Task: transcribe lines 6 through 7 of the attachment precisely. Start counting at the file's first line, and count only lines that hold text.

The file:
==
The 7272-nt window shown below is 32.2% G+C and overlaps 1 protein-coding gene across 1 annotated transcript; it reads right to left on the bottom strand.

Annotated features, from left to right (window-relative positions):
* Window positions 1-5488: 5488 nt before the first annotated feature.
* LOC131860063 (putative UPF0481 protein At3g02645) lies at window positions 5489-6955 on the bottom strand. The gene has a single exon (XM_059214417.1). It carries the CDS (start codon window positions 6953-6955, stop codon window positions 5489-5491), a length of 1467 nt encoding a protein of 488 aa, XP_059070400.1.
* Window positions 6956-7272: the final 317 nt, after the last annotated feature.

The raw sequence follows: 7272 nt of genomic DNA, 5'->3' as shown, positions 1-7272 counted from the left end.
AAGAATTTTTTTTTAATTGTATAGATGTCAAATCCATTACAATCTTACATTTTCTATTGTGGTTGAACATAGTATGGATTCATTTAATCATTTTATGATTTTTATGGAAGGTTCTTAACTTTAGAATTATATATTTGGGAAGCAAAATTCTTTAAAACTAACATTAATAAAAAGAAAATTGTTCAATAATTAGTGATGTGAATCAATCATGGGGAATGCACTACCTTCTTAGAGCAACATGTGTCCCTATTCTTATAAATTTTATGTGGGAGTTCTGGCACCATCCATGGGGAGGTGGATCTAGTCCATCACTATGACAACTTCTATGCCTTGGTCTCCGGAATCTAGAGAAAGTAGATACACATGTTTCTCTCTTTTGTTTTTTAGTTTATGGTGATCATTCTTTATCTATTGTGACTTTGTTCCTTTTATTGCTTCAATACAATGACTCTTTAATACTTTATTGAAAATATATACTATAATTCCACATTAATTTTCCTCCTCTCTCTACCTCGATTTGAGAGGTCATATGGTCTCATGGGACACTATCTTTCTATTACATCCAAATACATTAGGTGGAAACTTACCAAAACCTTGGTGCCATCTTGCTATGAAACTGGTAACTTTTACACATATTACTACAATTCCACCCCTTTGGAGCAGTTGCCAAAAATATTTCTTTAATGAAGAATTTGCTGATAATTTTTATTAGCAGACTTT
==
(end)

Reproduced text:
The raw sequence follows: 7272 nt of genomic DNA, 5'->3' as shown, positions 1-7272 counted from the left end.
AAGAATTTTTTTTTAATTGTATAGATGTCAAATCCATTACAATCTTACATTTTCTATTGTGGTTGAACATAGTATGGATTCATTTAATCATTTTATGATTTTTATGGAAGGTTCTTAACTTTAGAATTATATATTTGGGAAGCAAAATTCTTTAAAACTAACATTAATAAAAAGAAAATTGTTCAATAATTAGTGATGTGAATCAATCATGGGGAATGCACTACCTTCTTAGAGCAACATGTGTCCCTATTCTTATAAATTTTATGTGGGAGTTCTGGCACCATCCATGGGGAGGTGGATCTAGTCCATCACTATGACAACTTCTATGCCTTGGTCTCCGGAATCTAGAGAAAGTAGATACACATGTTTCTCTCTTTTGTTTTTTAGTTTATGGTGATCATTCTTTATCTATTGTGACTTTGTTCCTTTTATTGCTTCAATACAATGACTCTTTAATACTTTATTGAAAATATATACTATAATTCCACATTAATTTTCCTCCTCTCTCTACCTCGATTTGAGAGGTCATATGGTCTCATGGGACACTATCTTTCTATTACATCCAAATACATTAGGTGGAAACTTACCAAAACCTTGGTGCCATCTTGCTATGAAACTGGTAACTTTTACACATATTACTACAATTCCACCCCTTTGGAGCAGTTGCCAAAAATATTTCTTTAATGAAGAATTTGCTGATAATTTTTATTAGCAGACTTT